You may not have heard of Nora Lum, but you’ve probably heard of Awkwafina. After a series of supporting roles in high-profile films like Ocean’s 8 and Crazy Rich Asians, Awkwafina recently became the first Asian American woman to win a Golden Globe for Best Actress for her role in The Farewell—not bad for a girl from Queens who started out as a comedy rapper on YouTube. For much of her career, Awkwafina has hidden behind an exaggerated persona that’s rightly been the subject of discussions about cultural appropriation and the use of the “blaccent” by non-Black people. So it’s a relief to see her relax a little bit and show where she comes from on her new Comedy Central series, Awkwafina Is Nora From Queens.
And who Awkwafina really is—at least, according to this show—is an indiscriminately horny, unemployed goofball whose passions in life are playing video games, smoking weed at 10 a.m., and hanging out with her grandma, played here by Orange Is The New Black’s Lori Tan Chinn. The Nora of Awkwafina Is Nora From Queens is a grown-up kid who can’t take anything seriously, and who retreats into silly faces and voices when things get a little too real. It takes her weeks to scrape up enough money to get her car back after she gets towed while sleeping in it, and cashing the check to get the money she needs to pick up the car turns into a days-long ordeal when she can’t remember her Social Security number. In short, she’s a lovable loser in the Broad City mold who lives at home with her Chinese family in outer-borough New York.
Awkwafina’s greatest strength as an actor is in physical comedy. Her funniest moments in Awkwafina Is Nora From Queens see her using her whole body to create a heightened sense of comedic reality that evokes the great silent-movie masters. Even when the show’s comedy relies more on its scripts—written by Awkwafina, Family Guy’s Teresa Hsiao, and Portlandia’s Karey Dornetto—Awkwafina’s highly expressive face is still the star of every scene. So perhaps it’s of a piece that the show is at its best when it stays small, losing its specific point of view when it ventures into generic tech-industry satire later in the season. It’s much more fun to hang out at home with Nora, Grandma, and Dad (BD Wong), or to follow Nora as she fumbles her way through odd jobs, like her brief stint on a site called 420camchicks.com and her Adderall-infused quest to help a family friend sell a condemned building haunted by “Cantonese ghosts.”
Adding to the appeal of the show’s domestic humor is Chinn’s scene-stealing turn as Grandma, a maternal but fun-loving woman with a penchant for novelty T-shirts (one reads, “Crazy Not-So-Rich Asian”) and no fucks left to give. Grandma’s status as ringleader of a gang of elderly Chinese women provides some of the show’s biggest laughs—especially in the second episode, when they face off with a similar clique of Korean ladies at a casino food court. Next to Chinn, Awkwafina plays it straight, a dynamic that becomes even more fun when Nora’s cousin, a neurotic social climber played by Saturday Night Live’s Bowen Yang, is added to the mix. Yang is consistently hilarious on Awkwafina Is Nora From Queens, and the dynamic between him, Chinn, and Awkwafina is a potent comedic force.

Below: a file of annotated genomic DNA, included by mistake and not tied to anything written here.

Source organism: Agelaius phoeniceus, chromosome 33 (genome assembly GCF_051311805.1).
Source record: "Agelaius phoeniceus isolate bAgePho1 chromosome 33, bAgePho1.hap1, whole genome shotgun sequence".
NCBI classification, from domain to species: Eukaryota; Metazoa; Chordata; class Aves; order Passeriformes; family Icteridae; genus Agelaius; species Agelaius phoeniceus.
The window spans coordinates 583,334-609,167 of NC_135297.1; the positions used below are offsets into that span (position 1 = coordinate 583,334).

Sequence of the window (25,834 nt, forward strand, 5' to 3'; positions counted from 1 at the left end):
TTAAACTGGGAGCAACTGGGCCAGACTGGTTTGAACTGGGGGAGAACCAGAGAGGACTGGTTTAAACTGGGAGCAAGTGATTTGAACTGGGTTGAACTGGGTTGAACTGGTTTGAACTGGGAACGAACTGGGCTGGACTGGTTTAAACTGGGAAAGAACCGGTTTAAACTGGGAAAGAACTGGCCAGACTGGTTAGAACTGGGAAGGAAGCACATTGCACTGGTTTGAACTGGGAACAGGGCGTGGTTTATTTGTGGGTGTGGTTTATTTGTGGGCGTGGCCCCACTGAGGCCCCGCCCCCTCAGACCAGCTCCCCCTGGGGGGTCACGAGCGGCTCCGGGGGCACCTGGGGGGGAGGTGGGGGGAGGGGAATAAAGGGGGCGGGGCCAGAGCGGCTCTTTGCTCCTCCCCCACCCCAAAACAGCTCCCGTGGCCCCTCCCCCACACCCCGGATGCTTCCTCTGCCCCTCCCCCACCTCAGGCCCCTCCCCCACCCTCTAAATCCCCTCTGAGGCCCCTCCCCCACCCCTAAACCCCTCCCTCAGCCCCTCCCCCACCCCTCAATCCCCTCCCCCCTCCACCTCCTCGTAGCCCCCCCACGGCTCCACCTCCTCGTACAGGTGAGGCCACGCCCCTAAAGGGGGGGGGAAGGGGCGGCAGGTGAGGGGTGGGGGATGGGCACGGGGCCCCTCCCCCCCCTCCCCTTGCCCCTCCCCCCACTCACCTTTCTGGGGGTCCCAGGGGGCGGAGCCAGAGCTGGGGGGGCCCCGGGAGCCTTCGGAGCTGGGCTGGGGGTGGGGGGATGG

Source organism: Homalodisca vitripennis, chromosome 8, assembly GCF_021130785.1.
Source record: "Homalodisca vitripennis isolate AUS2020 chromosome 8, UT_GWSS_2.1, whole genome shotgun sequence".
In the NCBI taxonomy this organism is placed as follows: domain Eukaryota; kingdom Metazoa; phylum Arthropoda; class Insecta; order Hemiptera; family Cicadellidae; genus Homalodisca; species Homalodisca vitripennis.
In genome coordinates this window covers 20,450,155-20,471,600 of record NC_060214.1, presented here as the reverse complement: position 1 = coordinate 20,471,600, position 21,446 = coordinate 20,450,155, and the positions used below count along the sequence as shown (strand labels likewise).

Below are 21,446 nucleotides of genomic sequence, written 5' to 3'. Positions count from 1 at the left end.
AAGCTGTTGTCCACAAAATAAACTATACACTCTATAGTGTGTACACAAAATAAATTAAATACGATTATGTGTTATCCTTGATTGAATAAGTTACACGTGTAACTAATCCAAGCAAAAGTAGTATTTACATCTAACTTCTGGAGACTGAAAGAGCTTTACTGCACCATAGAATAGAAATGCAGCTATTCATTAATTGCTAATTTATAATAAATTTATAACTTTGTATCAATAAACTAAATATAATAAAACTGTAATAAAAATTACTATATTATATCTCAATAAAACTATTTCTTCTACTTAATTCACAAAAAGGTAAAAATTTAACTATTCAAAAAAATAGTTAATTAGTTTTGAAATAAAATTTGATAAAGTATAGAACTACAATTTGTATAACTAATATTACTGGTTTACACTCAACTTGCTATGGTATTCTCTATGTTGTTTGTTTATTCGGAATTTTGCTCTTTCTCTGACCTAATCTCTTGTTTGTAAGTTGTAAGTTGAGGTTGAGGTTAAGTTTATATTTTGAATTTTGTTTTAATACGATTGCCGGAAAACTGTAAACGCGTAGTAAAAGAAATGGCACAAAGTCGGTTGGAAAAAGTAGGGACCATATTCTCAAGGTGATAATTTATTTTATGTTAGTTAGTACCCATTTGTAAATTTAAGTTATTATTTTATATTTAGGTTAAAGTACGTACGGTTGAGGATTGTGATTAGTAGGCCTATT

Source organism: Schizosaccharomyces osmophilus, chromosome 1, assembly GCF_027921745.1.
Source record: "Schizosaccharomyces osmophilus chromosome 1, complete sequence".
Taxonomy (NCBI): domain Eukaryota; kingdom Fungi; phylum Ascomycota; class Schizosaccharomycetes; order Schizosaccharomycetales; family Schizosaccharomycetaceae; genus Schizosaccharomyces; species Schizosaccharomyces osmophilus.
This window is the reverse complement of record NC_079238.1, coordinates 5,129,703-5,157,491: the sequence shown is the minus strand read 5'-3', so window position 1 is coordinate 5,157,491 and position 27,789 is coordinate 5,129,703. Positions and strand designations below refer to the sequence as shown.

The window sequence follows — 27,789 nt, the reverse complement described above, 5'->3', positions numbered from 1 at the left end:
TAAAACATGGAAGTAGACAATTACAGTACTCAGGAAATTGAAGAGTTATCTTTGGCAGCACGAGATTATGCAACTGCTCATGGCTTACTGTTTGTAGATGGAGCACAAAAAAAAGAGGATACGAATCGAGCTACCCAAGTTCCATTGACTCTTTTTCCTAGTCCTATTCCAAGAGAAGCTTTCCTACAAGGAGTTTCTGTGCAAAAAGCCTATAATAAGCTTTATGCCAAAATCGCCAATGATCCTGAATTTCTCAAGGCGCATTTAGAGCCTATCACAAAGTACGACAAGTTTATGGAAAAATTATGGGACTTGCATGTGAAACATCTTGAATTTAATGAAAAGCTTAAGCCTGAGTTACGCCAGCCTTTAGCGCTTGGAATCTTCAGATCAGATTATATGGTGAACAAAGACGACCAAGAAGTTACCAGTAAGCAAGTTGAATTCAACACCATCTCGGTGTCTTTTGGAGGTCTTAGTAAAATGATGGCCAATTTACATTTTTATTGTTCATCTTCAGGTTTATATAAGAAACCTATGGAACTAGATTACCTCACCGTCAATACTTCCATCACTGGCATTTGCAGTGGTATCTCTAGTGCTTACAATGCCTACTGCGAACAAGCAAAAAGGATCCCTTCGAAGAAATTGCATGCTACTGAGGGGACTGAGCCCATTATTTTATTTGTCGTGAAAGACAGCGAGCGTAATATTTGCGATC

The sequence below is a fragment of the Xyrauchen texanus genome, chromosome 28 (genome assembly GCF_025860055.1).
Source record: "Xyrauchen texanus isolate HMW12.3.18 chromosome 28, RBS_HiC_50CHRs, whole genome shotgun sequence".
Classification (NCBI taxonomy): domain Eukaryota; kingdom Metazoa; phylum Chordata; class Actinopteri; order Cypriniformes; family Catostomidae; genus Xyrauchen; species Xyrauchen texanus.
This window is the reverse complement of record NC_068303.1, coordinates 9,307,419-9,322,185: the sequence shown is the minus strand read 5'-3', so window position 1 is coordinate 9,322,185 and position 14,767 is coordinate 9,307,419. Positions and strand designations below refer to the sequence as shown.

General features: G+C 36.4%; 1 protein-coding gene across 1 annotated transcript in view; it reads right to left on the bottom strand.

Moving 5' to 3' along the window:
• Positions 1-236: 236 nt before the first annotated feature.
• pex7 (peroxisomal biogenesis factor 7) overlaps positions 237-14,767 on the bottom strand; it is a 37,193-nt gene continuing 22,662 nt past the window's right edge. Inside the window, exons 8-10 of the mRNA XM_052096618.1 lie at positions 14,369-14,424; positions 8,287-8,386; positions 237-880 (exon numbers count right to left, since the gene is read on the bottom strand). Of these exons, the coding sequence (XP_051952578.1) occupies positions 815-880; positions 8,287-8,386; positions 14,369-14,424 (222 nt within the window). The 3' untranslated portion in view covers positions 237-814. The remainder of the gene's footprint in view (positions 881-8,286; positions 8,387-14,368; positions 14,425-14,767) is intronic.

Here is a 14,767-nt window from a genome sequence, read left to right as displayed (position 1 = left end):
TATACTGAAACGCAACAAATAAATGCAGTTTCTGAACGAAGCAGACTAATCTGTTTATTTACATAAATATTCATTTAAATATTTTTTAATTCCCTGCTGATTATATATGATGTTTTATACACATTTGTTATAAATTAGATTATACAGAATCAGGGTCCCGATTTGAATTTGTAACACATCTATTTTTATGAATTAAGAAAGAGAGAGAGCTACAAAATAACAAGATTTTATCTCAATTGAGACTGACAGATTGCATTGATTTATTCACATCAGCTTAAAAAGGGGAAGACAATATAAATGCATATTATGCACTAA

In contrast to these big personalities, Wong gives a quieter, more affecting performance as Nora’s widower dad, whose awkward attempts to get back onto the dating scene receive significant screen time in the second half of the season. There’s a sweetness to the way Wong’s character supports his daughter even when he’s exasperated with her, as well as in the way Grandma dotes on her special girl. The show wisely returns to this loving family at the end of every episode, giving Nora’s adventures a believable emotional anchor. Outside of the house, the tone varies with each episode, ranging from a crude episode-length vagina joke to two old friends reconnecting on the Chinatown bus to Atlantic City.
Aside from a stand-alone K-drama parody telling the story of how Grandma met Nora’s grandpa back in China, the season as a whole follows a continuous arc, with frequent diversions to hang out with guest stars that include Jaboukie Young-White, Chrissie Fit, Simu Liu, Ming-Na Wen, Celia Au, Deborah S. Craig, Makeda Declet, Bella Heathcote, Laverne Cox as the voice of God, and Awkwafina’s fellow rapper John “Dumbfoundead” Park. The cast is as diverse as Awkwafina’s home borough, and the show’s core ensemble is composed entirely of people of color, with white actors only appearing in minor roles. The show’s roster of directors, led by the likes of Natasha Lyonne, But I’m A Cheerleader’s Jamie Babbit, and directing team The Daniels of Swiss Army Man fame, thinks outside of the white-guy box as well. So while Nora From Queens definitely bears the mark of the quirky Comedy Central anti-heroines who came before her, at its core the show nails two of the most important things for a successful sitcom: a distinct point of view and genuine heart.